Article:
2. Accounting: I think my problem will be solved. We now have a 6 mo. reading on Los Jardines. The treasurer and I will meet with the accountant this afternoon. Generally, we are happy however there is some tweaking we want to do... way different that 18 mo ago...

3. Electricty: Unreliable... it has been off multiple times this week. Our long serving phone PBX machine has failed... even though it is plugged into a surge protector / UPS device... the power supply seems to have failed. It routes outside calls to the 30 separate phone locations... (like a hotel system). The equipment is a dinosaur in electronic terms... I doubt we can get parts for it so will probably have to get a replacement... I am so tired of resetting electronic clocks and timers... we have not had any severe weather. CNFL just cannot provide reliable power... One outage was extensive so we started up the generator... it worked... amazing and it did the job... EXCEPT we found out that there is no cable to Gate 2... Reflecting back on our test, we blew it... we disconnected the pumps and what we thought were both gates, tested that both gates worked but the slow minded idiots we were, never considered that Gate 2 was being powered by CNFL... it had never been disconnected... duh!!!!!!! dummies at this end... anyway, we have to find the cable... why it is not conneccted, only 7 missing years of ?? management knows... wow... if we cannot find the cable it will take some doing to get power there... we'll see.

News Items of the Week


1. Boruca: I have not been but have read about it. Tourist groups go and that seems to be their main contact / source of income. It seems to be a poor community, underserved by infrastructure and medical / dental services.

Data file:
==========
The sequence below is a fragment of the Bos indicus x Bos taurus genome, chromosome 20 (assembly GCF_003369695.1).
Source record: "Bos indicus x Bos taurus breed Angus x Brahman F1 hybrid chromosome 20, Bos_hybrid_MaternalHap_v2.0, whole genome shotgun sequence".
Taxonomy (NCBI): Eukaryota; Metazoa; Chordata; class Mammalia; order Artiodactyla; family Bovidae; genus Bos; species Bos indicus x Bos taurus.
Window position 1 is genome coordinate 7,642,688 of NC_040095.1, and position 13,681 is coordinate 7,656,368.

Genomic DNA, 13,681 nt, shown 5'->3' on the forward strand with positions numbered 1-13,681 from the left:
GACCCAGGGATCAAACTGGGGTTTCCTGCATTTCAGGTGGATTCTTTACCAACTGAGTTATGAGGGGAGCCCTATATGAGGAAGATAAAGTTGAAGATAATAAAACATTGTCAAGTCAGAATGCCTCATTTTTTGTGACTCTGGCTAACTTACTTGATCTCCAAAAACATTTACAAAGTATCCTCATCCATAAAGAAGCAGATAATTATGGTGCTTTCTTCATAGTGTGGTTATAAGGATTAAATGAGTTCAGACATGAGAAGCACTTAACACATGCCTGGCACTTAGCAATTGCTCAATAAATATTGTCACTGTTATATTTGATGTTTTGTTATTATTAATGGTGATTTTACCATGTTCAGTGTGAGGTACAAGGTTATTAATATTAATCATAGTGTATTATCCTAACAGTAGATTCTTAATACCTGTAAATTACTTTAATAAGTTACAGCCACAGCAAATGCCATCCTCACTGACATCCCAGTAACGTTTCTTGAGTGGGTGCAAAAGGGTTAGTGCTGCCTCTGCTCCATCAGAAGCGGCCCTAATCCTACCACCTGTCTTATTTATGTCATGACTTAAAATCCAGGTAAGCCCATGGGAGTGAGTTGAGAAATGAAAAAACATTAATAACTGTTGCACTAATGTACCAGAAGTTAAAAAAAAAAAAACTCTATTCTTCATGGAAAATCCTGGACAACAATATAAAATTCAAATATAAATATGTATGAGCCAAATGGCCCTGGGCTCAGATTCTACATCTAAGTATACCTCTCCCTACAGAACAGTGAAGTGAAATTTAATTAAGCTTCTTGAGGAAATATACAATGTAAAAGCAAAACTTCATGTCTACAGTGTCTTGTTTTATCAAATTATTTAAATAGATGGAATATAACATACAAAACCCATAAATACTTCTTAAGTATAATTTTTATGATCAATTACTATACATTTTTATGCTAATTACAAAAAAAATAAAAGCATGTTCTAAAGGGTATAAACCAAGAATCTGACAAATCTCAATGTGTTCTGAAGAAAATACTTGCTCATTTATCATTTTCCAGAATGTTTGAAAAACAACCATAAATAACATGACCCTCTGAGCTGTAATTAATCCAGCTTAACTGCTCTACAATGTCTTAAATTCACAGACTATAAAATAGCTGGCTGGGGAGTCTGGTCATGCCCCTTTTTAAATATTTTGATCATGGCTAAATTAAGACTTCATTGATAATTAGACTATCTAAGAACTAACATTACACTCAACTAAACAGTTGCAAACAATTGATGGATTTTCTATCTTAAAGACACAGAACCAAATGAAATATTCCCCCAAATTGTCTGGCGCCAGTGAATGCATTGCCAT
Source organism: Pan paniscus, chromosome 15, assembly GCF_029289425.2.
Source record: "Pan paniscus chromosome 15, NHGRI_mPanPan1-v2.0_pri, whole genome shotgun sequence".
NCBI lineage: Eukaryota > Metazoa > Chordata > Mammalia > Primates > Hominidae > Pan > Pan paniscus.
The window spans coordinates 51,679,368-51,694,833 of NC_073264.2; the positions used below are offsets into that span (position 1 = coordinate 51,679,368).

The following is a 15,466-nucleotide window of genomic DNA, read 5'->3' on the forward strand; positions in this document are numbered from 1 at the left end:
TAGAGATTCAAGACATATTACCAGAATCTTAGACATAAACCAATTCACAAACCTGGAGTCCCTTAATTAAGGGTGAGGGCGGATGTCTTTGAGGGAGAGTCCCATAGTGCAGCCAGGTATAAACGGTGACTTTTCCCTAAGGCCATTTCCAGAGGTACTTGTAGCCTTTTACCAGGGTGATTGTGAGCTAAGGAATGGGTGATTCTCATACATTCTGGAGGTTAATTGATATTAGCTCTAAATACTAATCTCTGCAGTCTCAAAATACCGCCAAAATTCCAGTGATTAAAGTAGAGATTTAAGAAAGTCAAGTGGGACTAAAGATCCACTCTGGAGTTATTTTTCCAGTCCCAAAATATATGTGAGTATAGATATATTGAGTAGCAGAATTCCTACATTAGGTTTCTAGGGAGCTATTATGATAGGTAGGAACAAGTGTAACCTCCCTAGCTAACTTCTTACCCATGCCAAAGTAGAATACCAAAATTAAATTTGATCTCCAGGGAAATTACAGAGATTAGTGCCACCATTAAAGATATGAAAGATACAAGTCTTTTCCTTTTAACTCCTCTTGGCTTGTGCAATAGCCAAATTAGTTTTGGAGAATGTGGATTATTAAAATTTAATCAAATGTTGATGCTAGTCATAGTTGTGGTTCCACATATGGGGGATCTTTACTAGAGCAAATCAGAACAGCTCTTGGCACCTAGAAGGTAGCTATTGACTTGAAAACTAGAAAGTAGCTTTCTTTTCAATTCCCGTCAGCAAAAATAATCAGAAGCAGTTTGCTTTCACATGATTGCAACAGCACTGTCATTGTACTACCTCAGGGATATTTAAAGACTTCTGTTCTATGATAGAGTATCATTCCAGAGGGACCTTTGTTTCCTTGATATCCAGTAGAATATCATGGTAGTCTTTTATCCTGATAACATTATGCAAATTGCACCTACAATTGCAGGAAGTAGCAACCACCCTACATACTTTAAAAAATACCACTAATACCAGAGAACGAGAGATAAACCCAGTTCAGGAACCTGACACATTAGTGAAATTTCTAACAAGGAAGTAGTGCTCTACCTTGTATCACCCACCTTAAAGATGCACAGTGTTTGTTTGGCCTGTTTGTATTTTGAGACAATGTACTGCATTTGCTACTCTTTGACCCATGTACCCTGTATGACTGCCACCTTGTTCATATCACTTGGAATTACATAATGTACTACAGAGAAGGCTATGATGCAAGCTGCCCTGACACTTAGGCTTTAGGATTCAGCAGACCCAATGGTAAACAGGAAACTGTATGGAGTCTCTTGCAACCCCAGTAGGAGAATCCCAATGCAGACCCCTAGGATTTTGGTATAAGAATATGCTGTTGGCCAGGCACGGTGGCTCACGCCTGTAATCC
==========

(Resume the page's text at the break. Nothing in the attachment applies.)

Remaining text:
1. The Boruca Indigenous Tribe of Costa Rica

With just over 2,000 members, the Boruca Tribe is one of Costa Rica’s eight remaining indigenous tribes in the country and are often most recognized for their artwork and craftwork. It is so admired that many attempt to replicate their intricately and beautifully made designs and masks for tourist stands and shops but they do not stand to compare.

There is a deep-rooted history and tradition behind these intricately carved masks. The Boruca people are a tribe of pride who have overcome struggles remaining strong and persistent. This sense of dignity and respect comes from their sentiments of defeating the Spanish conquistadors of the past and never losing their identity.

Danza de los Diablitos

Beginning December 30 until January 2nd the pride of their artwork comes alive through brightly colored masks during the festival of Dance of the Devils or Game of the Little Devils hosted by the Boruca people. Although this representation and festival are that of elaborate costumes, folklore, and ritual dances it tells a tale of their past and struggle. It is also a celebration of their resistance to capture and attempted removal of their identity and tradition.

On the first day of the festival the Boruca born men walk up into the mountain to a lookout as they are aware of the invaders approaching and call upon the spirits to help them protect their land and territory. As they return to the village now protected, they are dressed in a burlap material to cover their body and adorned in their meticulous hand-carved devil masks symbolizing the various spirits.

These colorful traditional devil masks are worn by the Boruca people to invoke fear against foreign intruders. However, it is Sibu, who is their deity, the creator of all things, they simply use the devil masks as a form of intimidation to the Catholic invaders to triumph in their battle.

Representing the Spaniards, one is gowned in a bull costume, a burlap-like covering with a tail and mask and the symbolic battle begins. For several days, he is accompanied by the diablitos as they taunt him, running and hitting at him. Through the days they dance through the community as they are gowned in more elaborate attire and banana leaves as the bull continues to fight back. However, the diablitos eventually gain force in the mock battle as the days progress and with the help of their traditional drink chicha.